On to the main question for this post: Why should you consider a teaching career in Singapore?
#1. For the students who will make a difference in your life because you have made a difference in theirs.
As cliche as it may sound, most of us who join the teaching profession do so in the first place because we want to make a difference in the lives of our charges. For those (albeit few, at times) students whom you have impacted deeply and postively, some in turn make a big impact on you as well. I'm not simply referring to Teachers' Day cards, or gifts from students ranging from red pens to stuffed toys to (inedible) baked goods (though these do give us a warm fuzzy feeling especially when we least expect them) - I'm referring to the overwhelming sense of pride when you witness your student receiving an award from the President / Education Minister, the tears of joy as you read the words from your graduating class/previously failing student, as well as the laughter as you watch your students perform goofily on stage.
Being a teacher is a life-changing experience. No simple description can fully articulate the emotions of a teacher when you know you have made a genuine difference to a young person's life. If you are a caring educator, your students (or future students) are the only reason you need to motivate you to pursue a teaching career and to persevere year after year.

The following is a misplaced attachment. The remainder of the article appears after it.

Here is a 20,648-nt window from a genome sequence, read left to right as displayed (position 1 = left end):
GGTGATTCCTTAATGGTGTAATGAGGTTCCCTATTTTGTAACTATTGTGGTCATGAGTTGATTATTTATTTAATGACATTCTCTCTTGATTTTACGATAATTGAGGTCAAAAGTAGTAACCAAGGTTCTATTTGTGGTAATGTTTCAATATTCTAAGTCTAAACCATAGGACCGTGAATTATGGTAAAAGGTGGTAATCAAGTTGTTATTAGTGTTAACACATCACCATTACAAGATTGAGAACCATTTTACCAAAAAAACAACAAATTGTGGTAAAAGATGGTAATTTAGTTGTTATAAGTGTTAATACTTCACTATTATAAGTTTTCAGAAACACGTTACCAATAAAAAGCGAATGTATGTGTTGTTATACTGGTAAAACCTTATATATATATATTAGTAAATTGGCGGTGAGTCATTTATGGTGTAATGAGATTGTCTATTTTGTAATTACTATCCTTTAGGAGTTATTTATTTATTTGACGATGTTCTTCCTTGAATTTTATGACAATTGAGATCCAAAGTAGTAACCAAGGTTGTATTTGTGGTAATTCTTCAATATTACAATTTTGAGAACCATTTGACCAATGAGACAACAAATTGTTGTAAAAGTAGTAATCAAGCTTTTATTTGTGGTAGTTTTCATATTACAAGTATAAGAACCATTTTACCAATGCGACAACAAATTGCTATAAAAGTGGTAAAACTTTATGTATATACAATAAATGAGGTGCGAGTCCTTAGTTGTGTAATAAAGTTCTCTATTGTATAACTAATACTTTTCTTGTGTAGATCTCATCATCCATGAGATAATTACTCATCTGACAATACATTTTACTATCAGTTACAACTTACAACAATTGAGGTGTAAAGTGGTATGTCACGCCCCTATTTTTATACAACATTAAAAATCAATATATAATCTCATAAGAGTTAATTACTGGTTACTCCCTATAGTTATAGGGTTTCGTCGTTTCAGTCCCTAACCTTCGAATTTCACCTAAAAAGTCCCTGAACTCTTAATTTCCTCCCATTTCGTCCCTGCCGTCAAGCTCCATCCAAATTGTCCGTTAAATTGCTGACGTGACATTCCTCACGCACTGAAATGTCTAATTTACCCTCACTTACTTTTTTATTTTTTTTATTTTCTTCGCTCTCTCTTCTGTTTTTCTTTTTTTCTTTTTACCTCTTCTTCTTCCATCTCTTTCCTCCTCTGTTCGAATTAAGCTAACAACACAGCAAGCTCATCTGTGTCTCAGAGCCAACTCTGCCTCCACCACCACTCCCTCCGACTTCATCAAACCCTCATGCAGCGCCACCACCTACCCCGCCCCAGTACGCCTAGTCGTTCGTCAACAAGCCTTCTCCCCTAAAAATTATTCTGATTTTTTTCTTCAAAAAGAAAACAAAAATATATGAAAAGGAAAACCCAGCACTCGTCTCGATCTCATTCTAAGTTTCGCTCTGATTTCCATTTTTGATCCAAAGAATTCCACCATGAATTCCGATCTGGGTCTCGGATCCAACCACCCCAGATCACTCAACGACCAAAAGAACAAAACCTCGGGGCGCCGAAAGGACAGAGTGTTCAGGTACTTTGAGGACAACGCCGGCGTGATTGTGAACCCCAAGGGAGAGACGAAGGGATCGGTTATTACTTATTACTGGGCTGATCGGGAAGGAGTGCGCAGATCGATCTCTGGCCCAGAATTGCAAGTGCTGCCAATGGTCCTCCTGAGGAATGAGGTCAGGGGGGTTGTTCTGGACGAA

A large majority of teachers in Singapore hold the PGDE or equivalent, as MOE requires its full-time teaching staff to be trained. The PGDE course conducted by NIE is benchmarked with international teaching standards, so it is generally recognized by most educational institutions across the globe as a valid teaching diploma. Using Australia as an example, I had no problems at all getting my teaching skills recognized by Australia's assessing authority, AITSL. Personally, I also know of Singaporean teachers who landed teaching jobs in the US, UK and New Zealand.
#3. Job Stability
Jobs in the Civil Service are colloquially described as 铁饭碗 "iron-rice-bowl" for a good reason - they are very stable. Given that education is an industry that is will continue to thrive and teachers will always be in general demand regardless of the economy, teachers should generally have little or no fear of being fired or retrenched.
#5. Professional Development Opportunities
Generally, the Ministry of Education is interested in developing teachers professionally. In fact, each teacher is encouraged to attend 100 hours of training every year. To facilitate this, the Ministry provides free teaching resources, a teachers' library, an individual learning development fund (known as LDS) as well as a large variety of courses for teachers to attend for free / a nominal fee.
#6. CONNECT Plan
This is basically a loyalty payout plan that encourages teachers to remain in service. The Ministry deposits a fixed quantum (around S$6.3k) every year into every Education Officer's connect plan account, and the officer is allowed to withdraw a fixed lump sum from their connect plan after a pre-determined period of time. Details can be found here. This sum of money granted is on top of other annual bonuses and the long service awards. This plan serves as a loyalty bonus and was probably introduced to replace the pension scheme offered to teachers in the 1980s.
I have listed some other common reasons below (based on my interactions with educators for the past 4 years). The reasons below are not as 'universal' as those listed above though - so take them with a pinch of salt, as some may not apply to you.